1. Aortic Stenosis, the most common valvular heart disease in the Western World, is a narrowing of the aortic valve opening with presentations that can range from assymptomatic to angina (5 year mortality of 50% if AV not replaced), syncopy (3 year mortality at 50% if AV not replaced), or CHF (2 year mortality at 50% if AV not replaced).
|Severity of Aortic Stenosis|
|Degree of aortic stenosis||Mean gradient
|Aortic valve area
|Mild aortic stenosis||<25||>1.5|
|Moderate aortic stenosis||25 – 40||1.0 – 1.5|
|Severe aortic stenosis||>40||< 1.0|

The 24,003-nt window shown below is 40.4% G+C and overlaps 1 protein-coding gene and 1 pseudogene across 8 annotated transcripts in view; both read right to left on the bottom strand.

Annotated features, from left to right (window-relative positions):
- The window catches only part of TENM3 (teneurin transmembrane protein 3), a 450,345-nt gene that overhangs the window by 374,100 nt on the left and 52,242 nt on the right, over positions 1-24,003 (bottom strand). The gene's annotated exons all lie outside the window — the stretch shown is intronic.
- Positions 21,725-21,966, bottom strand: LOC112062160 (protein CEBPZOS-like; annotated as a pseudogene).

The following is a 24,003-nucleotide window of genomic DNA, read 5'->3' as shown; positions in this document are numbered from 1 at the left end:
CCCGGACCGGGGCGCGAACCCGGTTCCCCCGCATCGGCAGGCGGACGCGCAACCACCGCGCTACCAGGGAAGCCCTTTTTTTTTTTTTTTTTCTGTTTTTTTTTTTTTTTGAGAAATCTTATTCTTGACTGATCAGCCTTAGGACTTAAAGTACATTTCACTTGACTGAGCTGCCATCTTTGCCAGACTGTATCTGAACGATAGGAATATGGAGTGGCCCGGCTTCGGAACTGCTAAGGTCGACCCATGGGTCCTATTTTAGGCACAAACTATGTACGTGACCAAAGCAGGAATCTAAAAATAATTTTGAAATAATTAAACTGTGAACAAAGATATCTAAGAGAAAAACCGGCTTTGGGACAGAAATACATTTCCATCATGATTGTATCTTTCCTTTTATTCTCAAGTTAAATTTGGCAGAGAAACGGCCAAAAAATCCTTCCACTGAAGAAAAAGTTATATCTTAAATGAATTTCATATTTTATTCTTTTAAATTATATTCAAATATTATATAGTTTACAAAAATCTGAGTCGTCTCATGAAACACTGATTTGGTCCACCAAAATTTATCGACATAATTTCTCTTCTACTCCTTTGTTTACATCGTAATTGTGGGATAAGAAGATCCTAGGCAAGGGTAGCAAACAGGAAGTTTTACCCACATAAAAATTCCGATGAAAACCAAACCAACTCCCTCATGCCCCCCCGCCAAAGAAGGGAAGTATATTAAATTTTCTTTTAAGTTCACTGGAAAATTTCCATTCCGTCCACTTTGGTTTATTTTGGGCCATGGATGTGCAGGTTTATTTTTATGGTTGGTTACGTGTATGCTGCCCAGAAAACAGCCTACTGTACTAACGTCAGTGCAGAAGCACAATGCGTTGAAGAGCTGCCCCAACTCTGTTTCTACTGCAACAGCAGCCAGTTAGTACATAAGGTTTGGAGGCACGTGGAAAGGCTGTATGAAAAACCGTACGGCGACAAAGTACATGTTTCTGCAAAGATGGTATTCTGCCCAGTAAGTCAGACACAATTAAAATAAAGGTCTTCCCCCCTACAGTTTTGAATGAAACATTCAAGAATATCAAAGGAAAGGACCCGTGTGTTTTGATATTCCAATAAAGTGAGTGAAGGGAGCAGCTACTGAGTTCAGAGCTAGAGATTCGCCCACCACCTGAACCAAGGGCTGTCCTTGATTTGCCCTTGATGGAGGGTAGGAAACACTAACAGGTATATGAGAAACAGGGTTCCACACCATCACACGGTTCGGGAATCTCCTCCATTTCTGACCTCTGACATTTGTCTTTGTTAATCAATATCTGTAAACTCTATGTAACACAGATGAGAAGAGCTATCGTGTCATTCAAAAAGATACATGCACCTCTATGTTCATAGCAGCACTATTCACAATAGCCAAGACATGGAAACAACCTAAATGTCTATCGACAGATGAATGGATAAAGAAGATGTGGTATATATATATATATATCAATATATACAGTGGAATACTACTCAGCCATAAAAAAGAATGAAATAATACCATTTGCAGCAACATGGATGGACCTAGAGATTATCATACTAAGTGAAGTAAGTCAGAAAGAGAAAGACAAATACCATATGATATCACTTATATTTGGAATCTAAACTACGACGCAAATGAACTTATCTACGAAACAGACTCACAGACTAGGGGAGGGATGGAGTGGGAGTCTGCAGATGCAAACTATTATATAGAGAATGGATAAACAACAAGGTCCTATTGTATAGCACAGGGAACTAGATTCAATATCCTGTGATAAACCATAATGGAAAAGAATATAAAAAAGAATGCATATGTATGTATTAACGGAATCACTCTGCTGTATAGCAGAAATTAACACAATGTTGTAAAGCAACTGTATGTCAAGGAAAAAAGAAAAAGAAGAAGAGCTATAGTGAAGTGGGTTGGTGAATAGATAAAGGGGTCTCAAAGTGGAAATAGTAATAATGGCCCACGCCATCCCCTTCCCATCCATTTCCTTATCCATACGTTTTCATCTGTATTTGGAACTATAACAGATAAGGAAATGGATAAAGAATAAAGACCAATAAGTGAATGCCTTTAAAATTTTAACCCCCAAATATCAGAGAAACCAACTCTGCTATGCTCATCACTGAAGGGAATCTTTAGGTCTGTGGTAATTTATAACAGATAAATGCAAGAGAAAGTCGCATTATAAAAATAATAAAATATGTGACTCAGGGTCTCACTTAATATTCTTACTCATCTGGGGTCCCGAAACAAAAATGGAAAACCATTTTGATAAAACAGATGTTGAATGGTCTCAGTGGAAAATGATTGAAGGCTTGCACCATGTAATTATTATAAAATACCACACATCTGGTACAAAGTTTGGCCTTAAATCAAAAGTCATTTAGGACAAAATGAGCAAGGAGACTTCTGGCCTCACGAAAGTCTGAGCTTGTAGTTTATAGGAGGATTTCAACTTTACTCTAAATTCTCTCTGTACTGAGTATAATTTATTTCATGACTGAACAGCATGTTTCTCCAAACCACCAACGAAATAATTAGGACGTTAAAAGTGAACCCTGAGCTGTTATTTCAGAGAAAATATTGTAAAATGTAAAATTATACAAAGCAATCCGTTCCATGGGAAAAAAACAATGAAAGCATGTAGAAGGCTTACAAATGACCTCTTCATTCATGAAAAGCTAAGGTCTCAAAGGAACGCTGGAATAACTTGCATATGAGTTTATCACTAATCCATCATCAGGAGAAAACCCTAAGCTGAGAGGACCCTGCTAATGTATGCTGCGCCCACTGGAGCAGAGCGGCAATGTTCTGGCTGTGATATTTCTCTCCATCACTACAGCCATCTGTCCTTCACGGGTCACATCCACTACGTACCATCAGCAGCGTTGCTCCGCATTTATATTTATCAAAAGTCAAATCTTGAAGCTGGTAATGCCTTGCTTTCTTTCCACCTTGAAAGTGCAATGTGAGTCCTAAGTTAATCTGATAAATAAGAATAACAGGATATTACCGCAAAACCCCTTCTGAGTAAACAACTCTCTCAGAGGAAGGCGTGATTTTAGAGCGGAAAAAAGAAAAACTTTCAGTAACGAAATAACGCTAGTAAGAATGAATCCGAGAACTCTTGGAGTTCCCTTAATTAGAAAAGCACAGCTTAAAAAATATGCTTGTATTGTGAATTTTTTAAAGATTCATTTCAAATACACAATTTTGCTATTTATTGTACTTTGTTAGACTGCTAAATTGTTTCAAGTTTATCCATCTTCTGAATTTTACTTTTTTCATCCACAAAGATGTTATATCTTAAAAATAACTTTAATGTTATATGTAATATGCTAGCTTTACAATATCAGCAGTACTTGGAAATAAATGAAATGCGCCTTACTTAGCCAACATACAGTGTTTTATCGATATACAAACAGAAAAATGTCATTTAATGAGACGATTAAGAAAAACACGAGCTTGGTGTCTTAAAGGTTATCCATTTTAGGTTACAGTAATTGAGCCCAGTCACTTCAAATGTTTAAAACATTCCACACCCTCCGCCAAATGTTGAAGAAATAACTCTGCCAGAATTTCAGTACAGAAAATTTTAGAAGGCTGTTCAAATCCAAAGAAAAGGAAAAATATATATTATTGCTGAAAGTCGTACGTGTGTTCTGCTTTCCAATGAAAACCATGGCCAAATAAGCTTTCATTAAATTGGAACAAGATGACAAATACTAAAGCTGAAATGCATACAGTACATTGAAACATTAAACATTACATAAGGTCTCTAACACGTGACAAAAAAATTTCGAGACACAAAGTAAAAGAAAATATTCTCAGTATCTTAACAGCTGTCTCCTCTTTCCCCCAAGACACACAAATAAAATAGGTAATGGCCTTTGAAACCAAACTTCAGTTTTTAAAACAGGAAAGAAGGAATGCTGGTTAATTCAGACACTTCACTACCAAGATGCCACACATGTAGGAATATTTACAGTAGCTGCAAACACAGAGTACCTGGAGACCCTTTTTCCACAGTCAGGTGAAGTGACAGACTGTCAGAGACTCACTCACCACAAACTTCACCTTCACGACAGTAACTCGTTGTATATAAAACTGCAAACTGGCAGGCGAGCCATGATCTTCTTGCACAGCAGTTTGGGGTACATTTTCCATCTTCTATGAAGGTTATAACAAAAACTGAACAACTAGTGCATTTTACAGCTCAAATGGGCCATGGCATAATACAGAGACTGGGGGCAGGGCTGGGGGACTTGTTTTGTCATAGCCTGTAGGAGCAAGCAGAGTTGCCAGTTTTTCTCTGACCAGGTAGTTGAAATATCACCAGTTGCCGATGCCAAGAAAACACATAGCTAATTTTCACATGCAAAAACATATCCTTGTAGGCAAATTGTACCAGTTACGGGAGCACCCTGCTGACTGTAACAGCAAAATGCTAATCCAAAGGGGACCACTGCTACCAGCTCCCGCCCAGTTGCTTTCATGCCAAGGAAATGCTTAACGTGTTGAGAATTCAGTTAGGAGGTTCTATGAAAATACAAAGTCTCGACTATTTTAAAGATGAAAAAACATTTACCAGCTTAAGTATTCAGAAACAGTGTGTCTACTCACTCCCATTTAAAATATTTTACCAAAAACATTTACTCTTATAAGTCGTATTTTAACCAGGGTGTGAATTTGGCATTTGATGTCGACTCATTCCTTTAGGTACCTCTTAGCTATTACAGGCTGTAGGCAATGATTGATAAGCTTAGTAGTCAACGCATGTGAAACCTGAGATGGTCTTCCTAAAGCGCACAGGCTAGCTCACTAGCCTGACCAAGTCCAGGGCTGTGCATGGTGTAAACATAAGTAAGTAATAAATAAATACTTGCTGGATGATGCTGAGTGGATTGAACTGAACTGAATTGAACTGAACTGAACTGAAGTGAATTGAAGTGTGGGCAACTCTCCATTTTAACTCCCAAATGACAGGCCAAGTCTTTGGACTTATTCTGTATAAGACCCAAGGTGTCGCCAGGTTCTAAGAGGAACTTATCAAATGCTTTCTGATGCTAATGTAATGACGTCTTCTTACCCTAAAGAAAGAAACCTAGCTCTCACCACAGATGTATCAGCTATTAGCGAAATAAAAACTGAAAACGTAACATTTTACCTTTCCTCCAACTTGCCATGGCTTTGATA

|Critical aortic stenosis||>70||< 0.6|
2. Patients with supravavlular aortic stenosis (SVAS) often present with unequal blood pressures in the upper extremities, which is thought to be explained by the Coanda effect. The Coanda effect is the tendency of a jet stream to adhere to a wall, and in supravalvular AS, the high velocity stream tends to adhere to the right aortic wall, causing disproportionately high pressure in the right arm.
3. Recommendation for treating Community Acquired PNA in a patient admitted to the ICU include givein Ceftriaxone and Azithromycin, with or without Vancomycin (add Vanc if patient has risk factors for MRSA infection including prior influenza, presence of cavitary disease, or empyema.